All showers, except for the most powerful, use less water than required for filling a bath, showering is generally quicker than taking a bath, it also helps to alleviate the morning queue for the bathroom.
For even greater convenience, install a second shower somewhere else in the house – this is one of those improvements that really does add value to your home. Improvements in technology have made available a variety of powerful, controllable showers.
However, many appliances are superficially similar in appearance, so it’s important to read the manufacturers’ literature carefully before you opt for a particular model.
Remember that to fit an electrical shower in a bathroom requires a qualified electrician.
Pressure and flow
When choosing a shower, bear in mind that pressure and flow are not the same thing. For example, an instantaneous electric shower delivers water at high mains pressure
rate is necessary to allow the water to heat up as it passes through the shower unit.
A conventional gravity-fed system delivers hot water from a storage cylinder under low pressure, but often has a high flow rate when measured in litres per minute. Adding a pump to this type of system can increase both pressure and flow rate. Alter the flow and pressure ratio by fitting an adjustable shower choice of spray to a gentle ‘champagne’ cascade.
Some types of shower are fed directly from the mains: one of the simplest to install from a plumbing point of view is an instantaneous electric shower, which needs a dedicated electricity supply. Another alternative is to install a thermal-store cylinder. Mains-pressure water passes through a rapid heat exchanger inside the cylinder. Yet another option is to store hot water in an unvented cylinder – which will supply high-pressure water to a shower without the need for a booster pump.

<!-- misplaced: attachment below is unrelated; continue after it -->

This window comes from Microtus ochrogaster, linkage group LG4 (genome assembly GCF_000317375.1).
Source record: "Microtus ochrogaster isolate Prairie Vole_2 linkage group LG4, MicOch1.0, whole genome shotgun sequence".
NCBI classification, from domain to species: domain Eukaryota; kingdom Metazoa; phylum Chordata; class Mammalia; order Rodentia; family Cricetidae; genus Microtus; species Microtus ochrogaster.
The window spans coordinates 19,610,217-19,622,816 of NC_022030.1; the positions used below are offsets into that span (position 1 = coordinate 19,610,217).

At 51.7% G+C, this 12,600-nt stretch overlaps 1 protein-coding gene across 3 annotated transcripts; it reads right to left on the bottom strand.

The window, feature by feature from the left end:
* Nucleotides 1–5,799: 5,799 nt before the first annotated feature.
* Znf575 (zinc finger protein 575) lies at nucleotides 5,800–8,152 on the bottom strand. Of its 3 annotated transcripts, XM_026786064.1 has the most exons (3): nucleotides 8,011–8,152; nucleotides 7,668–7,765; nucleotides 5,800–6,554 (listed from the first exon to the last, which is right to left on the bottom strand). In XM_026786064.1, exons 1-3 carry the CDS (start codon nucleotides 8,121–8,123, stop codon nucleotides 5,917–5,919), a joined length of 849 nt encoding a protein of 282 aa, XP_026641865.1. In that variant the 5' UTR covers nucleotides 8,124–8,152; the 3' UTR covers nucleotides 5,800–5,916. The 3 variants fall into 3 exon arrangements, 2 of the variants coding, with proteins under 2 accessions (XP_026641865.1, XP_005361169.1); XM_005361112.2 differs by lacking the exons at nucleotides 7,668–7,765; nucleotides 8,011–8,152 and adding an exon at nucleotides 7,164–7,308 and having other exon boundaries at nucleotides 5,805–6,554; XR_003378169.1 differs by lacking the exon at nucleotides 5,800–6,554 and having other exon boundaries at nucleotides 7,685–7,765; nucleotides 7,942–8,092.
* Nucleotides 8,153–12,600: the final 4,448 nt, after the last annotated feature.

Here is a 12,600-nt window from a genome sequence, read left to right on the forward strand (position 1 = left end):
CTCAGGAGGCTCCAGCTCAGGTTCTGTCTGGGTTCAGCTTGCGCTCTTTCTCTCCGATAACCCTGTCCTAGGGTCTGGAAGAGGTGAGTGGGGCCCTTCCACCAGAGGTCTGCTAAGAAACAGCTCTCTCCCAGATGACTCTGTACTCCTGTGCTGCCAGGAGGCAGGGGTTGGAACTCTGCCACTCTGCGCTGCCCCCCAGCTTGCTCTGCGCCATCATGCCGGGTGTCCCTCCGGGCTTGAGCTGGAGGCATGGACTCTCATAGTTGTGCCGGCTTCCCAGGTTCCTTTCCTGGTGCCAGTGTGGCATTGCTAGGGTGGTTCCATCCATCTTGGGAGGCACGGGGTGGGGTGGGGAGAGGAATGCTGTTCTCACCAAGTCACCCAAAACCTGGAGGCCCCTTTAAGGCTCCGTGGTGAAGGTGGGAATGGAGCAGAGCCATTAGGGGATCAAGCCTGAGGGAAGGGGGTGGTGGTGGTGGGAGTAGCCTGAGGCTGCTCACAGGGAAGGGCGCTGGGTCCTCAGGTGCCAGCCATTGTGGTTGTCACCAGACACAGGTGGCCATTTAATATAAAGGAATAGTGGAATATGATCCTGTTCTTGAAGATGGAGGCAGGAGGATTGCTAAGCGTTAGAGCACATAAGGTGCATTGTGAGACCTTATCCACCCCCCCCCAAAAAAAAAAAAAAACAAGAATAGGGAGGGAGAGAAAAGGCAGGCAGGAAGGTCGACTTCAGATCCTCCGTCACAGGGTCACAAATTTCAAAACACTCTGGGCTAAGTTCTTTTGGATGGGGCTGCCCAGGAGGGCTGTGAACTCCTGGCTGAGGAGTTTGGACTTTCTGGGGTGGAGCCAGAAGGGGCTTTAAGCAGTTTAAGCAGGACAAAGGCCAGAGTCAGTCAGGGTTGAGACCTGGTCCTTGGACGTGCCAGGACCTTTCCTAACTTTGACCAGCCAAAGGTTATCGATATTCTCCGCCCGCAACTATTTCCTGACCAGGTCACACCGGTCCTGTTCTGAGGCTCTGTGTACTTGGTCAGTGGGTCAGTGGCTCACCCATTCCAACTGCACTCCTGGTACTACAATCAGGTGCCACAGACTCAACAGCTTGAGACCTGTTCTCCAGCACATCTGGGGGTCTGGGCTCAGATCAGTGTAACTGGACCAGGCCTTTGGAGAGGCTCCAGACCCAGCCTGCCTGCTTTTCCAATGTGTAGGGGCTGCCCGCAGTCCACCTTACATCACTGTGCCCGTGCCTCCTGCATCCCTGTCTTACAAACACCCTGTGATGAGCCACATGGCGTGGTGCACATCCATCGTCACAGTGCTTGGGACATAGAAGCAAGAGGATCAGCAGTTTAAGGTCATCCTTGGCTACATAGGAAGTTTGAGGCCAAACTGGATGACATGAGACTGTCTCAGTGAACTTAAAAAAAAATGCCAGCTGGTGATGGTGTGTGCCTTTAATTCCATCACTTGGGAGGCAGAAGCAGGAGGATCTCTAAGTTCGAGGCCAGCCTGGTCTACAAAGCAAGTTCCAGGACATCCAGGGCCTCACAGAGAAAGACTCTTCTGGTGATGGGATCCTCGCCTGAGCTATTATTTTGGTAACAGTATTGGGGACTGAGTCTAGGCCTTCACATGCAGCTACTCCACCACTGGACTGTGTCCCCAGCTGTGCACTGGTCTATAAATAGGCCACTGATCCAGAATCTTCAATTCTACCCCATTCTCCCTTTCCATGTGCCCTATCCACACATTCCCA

Nowadays, showers are often supplied from combination boilers, though there’s often need it run full flow to keep the boiler firing properly. Before buying a shower, check the manufacturer of your boiler to ascertain whether there’s likely to be a problem.
In most homes cold water is stored in a tank in the loft and fed to a hot-water cylinder at a lower level. Both the hot-water and cold-water pressures are determined by the height (or ‘head) of the cold-water storage tank above the shower. A minimum of at least 1 metre (3ft) head should give reasonable flow rate and pressure. If flow and pressure are insufficient for a good shower, you could improve the situation by raising the tank or fitting a pump in the system.
Draining the used water away from a shower can be more of a problem than running the supply. If it is not possible to run the waste pipe between the floor joists or along a wall,
then you may have to consider relocating the shower. In some situations it may be necessary to raise the shower tray on a plinth in order to gain enough height if the waste pipe to fall (slope) towards the drain. Another way to overcome the problem is to install a special pump to take the waste water away from the shower.
When running the waste pipe to an outside hopper, you can fit a conventional trap – but these are relatively large, creating problems when installing the shower tray. You could cut a hole in the floor, or substitute either a smaller, shallow-seal or compact trap that includes a removable grid and dip tube for easy cleaning. Another possibility is to fit a running trap in the waste pipe at a convenient location, or install a self-sealing valve in the pipe.
A shower trap that is connected to a soil stack must have a water seal not less than 50mm (2in) deep. The best solution is to fit a compact trap, which is shallow enough to fit under most modern shower trays, but is designed to provide the necessary water seal. Alternatively, fit either a running trap or a self-sealing valve.
Remember to install any electrical devices in a bathroom you will need to be qualified and registered electrician (if you are using a plumber that means them too). If you are planning on adding a shower, working with a plumber or changing your existing unit then get in touch with First Call Electrician. We’ll help you get the shower that you want and need!
Contact First Call Electrician today on 01245 330428.